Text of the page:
With their album feature, social networking sites are a favorite place to share pictures of their families and children. If you don’t restrict your access, then those pictures are there for all to see. However, remember that there are predators out there using cyberspace to stalk their prey. Thus if you post something like “my husband and I will be out of town this weekend” or “little Katie is old enough to stay at home by herself,” you may have placed your children’s safety at risk.

6. Your phone number and your address

By sharing your address and phone number on a social networking site, you are openly inviting yourself to identity theft and personal dangers such as burglaries. For instance, if you post that you are in the office and have your address posted in your social networking account, then everyone knows your house is empty. Burglars can ransack your place. Identity thieves could go to your property, open your mailbox, steal mail, and use the mail to open up a credit card in your name.

7. Personal finance information

Do not post credit card and bank account numbers, ATM card numbers and PINs, and the like. Do not even share things such as stock portfolios and investments. These are treasure troves of information that identity thieves are looking for.

8. Passwords

Not putting your password into a social networking account seems like a no brainer, but you’d be surprised how many people would still publish their passwords for everyone to see. Never share your password online or even to a friend because you can be at risk. Couples who feel like there’s enough to trust to share passwords are the most common victims. You give your sweetheart your password to help you upload some nice dating photos. The relationship turns sour after a couple of months. Since your ex-sweetheart has your login information, he or she can post malicious photos and messages which could be very embarrassing for you. Worse, if you have a compromised profile, your other accounts could be compromised as well, especially if they are linked. Simply keep your password to yourself and to no one else.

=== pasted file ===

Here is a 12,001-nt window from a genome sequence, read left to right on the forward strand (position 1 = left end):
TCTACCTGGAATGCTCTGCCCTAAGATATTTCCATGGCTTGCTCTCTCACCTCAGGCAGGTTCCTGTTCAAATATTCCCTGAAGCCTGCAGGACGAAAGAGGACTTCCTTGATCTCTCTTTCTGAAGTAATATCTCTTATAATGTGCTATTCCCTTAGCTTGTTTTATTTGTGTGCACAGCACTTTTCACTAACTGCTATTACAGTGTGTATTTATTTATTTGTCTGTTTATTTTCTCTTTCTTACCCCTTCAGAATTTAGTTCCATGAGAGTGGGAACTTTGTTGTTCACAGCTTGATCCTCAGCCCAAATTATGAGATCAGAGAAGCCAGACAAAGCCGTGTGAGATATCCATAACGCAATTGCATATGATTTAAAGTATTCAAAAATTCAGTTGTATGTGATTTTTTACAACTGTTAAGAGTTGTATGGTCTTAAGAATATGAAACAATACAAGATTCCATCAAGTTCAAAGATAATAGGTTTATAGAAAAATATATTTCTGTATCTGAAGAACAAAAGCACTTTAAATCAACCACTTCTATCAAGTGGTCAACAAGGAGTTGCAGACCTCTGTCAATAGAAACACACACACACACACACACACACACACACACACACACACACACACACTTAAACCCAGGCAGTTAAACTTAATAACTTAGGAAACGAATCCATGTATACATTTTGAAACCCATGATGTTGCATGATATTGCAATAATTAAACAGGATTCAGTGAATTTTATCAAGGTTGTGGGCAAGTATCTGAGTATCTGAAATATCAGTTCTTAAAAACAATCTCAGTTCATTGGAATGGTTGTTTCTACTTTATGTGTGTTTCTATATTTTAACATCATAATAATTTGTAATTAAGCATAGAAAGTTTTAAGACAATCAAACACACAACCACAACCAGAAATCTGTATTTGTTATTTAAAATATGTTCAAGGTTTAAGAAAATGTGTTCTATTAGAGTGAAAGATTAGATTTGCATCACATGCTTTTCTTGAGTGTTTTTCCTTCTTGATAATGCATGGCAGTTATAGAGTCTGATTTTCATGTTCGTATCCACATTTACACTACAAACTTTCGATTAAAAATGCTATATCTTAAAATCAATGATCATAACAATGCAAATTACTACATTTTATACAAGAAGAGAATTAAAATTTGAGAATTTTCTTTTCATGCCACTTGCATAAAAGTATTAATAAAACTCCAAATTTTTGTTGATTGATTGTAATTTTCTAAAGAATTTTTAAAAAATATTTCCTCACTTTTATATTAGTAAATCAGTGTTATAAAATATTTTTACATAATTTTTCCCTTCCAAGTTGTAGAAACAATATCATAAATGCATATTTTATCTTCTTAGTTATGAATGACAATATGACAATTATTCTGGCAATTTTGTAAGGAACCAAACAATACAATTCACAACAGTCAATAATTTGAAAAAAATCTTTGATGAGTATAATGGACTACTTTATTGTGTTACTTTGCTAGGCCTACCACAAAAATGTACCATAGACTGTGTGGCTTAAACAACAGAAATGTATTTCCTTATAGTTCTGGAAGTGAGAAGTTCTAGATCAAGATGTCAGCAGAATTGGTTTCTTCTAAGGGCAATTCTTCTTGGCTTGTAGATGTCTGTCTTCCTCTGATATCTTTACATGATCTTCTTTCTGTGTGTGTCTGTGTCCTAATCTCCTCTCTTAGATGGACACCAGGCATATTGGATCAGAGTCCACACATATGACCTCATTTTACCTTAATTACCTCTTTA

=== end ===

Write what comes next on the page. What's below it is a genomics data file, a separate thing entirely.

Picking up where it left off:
9. Password hints

Social networking sites often secure personal information so you can create an account. To create a password so you can access your account, you are often asked of a security question such as the name of your favorite pet, your mother’s maiden name, etc. However, you might inadvertently reveal this information on your status messages. For instance, you may place in your message “My pet Janine just gave birth to three cute puppies.” An identity theft can place “Janine” as the answer to a security question, which could open up your account.

10. Anything you don’t want to be posted

Social networking sites have privacy settings you can set. However, whatever you will post has the potential to be seen by people you don’t want seeing it. For instance, you might post an embarrassing photo of you dead-flat drunk during your weekend party, thinking that only your friends can see it. But what if a friend who has access to that photo copy-pastes it to his account or to another profile as a seemingly harmless practical joke? In just a few seconds, your embarrassing photo is out for the entire world to see.

Remember that social networking is all about sharing. Whatever you share has the potential to be leaked out in one way or another. Thus, it is a good idea to follow a motto: when in doubt, leave it out.